Prospective evaluation of late cosmetic results following breast reconstruction: I. Implant reconstruction

  • Clough K
  • O'Donoghue J
  • Fitoussi A
 et al. 
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The long-term cosmetic outcome of breast implant reconstruction is unknown. The morbidity and cosmetic outcome of 360 patients who underwent immediate postmastectomy breast reconstruction with various types of implants have been analyzed prospectively over a 9-year period. Of these patients, 334 who completed their reconstruction were suitable for evaluation of their cosmetic outcome. The early complication rate (< 2 months) was 9.2 percent, with an explantation rate of 1.7 percent. The late complication rate (> 2 months) was 23 percent, with a pathological capsular contracture rate of 11 percent at 2 years and 15 percent at 5 years and an implant removal rate of 7 percent. The revisional surgery rate was 30.2 percent. The cosmetic results were assessed prospectively using an objective five-point global scale. Every patient was scored at each visit once surgery was completed. The overall cosmetic outcome deteriorated in a linear fashion, from an initial acceptable result of 86 percent 2 years after patients completed their reconstruction to only 54 percent at 5 years. This decline in cosmetic outcome was not associated with the type of implant used, the volume of the implant, the age of the patient, or the type of mastectomy incision employed. Radiotherapy was not a significant factor because only 28 patients were irradiated. Upon Cox model analysis, pathological capsular contracture was the only factor that contributed significantly to a poor cosmetic outcome in which p < 0.0001 (relative risk 6.3). Despite a high revisional surgery rate, deterioration still occurred, suggesting that other unaccounted for variables were responsible. On photographic retrospective review of the patients without capsular contracture who demonstrated deterioration in their cosmetic scores, it became clear that a possible reason for their poor results was late asymmetry produced by the failure of both breasts to undergo symmetrical ptosis with aging.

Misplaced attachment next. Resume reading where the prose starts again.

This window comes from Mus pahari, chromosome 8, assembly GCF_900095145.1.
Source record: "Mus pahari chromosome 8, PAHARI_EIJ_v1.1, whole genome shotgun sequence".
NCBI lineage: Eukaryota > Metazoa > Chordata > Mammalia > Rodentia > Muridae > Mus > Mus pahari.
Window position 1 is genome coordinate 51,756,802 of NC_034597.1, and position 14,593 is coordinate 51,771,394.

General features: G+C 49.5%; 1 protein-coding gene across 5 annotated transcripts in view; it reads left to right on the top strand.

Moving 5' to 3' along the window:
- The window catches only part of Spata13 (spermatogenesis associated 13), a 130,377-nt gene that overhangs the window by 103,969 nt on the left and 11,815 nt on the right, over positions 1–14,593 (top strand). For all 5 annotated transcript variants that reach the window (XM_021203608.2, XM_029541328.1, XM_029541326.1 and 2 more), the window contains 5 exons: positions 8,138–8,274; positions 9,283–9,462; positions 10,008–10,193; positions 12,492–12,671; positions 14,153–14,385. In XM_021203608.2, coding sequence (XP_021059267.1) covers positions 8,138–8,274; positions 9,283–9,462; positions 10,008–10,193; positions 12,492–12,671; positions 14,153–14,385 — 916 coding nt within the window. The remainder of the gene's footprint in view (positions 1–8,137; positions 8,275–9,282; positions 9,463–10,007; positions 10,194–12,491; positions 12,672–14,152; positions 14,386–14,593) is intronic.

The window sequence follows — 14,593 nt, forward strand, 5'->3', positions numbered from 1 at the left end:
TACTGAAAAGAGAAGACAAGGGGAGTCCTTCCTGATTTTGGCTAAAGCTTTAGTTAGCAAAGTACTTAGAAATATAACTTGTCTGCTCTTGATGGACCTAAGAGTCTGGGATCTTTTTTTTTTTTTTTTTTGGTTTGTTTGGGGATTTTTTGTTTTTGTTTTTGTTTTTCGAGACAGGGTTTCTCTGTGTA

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  • K. B. Clough

  • J. M. O'Donoghue

  • A. D. Fitoussi

  • C. Nos

  • M. C. Falcou

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